I’m propped upon pillows in my bed. It’s daytime, but the room is quiet. Isolated. In the distance there’s a periodic hum of neighborhood traffic. The humidifier bubbles. Sometimes the heater hums. I watch a shadow on my wall. The spiny needles on the dancing limbs of an evergreen sway on this unexpected screen.
Those dancing limbs mesmerize.
I glance left to the window, but the tree is outside of my line of vision. Still, the sun projects the tree-image, painting a square, window-shaped display, right there in front of me.
The movement gives hope. A promise, maybe?
Another cough demands my attention. I hold aching ribs so the cough doesn’t hurt so much. But that makes it hard to cover my mouth. It’s this awkward struggle to know which is more important. To protect my side from piercing pain or my bedroom air from more germs.
Maybe I have COVID-19. Maybe I don’t. According to the on-phone doctor, my risk factors and “mild to moderate” symptoms don’t make me a primary candidate for a test kit. At 4:55 this morning, that thought made me cry–not that I’m not being tested, but that theses symptoms are at best moderate, which means out there are people who feel worse than I do. I cry because the racking cough and breath-stealing mucus would be such a horrible way to go.
Are they, too, isolated? When it’s the end? (In the darkness, the drama builds.)
This morning I hit the crying stage, so that means I’m about to get better. Life, like books, hits the bleakest moment right before the resolution. (Or maybe books like life?)
The angle of the sun has changed. There are no more dancing shadows on my wall.
Funny how I have much to say, and yet I stare at this screen.
For about three years I’ve been a writer who couldn’t write. I sat in that thought this morning–tears streaming. (Of course today is crying day, so, dear reader, I wouldn’t think too much of all this talk of tears.)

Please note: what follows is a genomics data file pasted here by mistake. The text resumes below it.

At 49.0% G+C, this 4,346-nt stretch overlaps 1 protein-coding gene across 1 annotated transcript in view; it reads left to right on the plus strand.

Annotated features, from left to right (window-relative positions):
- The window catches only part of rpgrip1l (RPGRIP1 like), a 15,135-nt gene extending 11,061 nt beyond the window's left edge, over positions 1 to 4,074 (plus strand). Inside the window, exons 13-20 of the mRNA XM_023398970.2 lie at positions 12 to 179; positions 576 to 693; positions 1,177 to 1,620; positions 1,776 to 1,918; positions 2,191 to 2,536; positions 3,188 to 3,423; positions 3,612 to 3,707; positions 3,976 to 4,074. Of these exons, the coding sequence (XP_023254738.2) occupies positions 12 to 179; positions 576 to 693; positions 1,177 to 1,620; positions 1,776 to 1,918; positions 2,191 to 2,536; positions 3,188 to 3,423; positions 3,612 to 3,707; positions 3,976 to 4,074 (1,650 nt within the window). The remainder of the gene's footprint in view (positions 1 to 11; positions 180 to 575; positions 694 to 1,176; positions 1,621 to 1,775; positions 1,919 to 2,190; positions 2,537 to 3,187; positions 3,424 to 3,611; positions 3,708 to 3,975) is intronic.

This morning I watched church on-line. Only it didn’t feel like church. It felt like my very own heart played out in front of me on that screen, through someone else’s lips.
My God, my God, why have you forsaken me?
Not because I’m sick. Not this illness.
Just . . .
I want to hear His voice again.
I’ve heard Him before. In the joy of nature, the love of others, the whisper of my heart. In seasons I’ve heard Him clearly. Like in real words that pour from His Spirit within me and out upon the pages of journal after journal.
It really happened. One friend called me a mystic. Another a Psalmist.
But, in the last years, God’s silence has deepened.
Now it’s this crazy faith walk where I don’t hear him like before, feel Him like before, see Him like before, but I can’t deny the truth that He is there. I see the results of His hand. The miraculous stories of the last three years of my life would make you catch your breath. Only God. Only GOD. ONLY GOD.
But while His movement has been clear, His voice is muffled. Who am I kidding? It is worse than muffled.
My God, my God why have You forsaken me?
He hasn’t. I know He hasn’t. I see Him working still.
And I know the truth. It is He who promised to be with me until the end of time. My God, (The Holy Scripture says it, and I believe it, experience it) will never leave or forsake me.
Because His presence has nothing to do with me earning it. God’s constant, never-forsaking, always-there presence is a gift of Christ.
He was forsaken. When Jesus cried out upon the cross, asking His Father where He was, Jesus took everything upon Himself that separated the creation from the Creator.
Now separation is over.
Jesus chose to be forsaken–for that space of time–so that you and I would never, ever, not-even-once be.
But that doesn’t negate the silence.
And yet the Lord is never really silent, is He? What I heard from that on-line preacher sunk way down deep. And validated my life. And nourished my hope. And reminded me that all is well.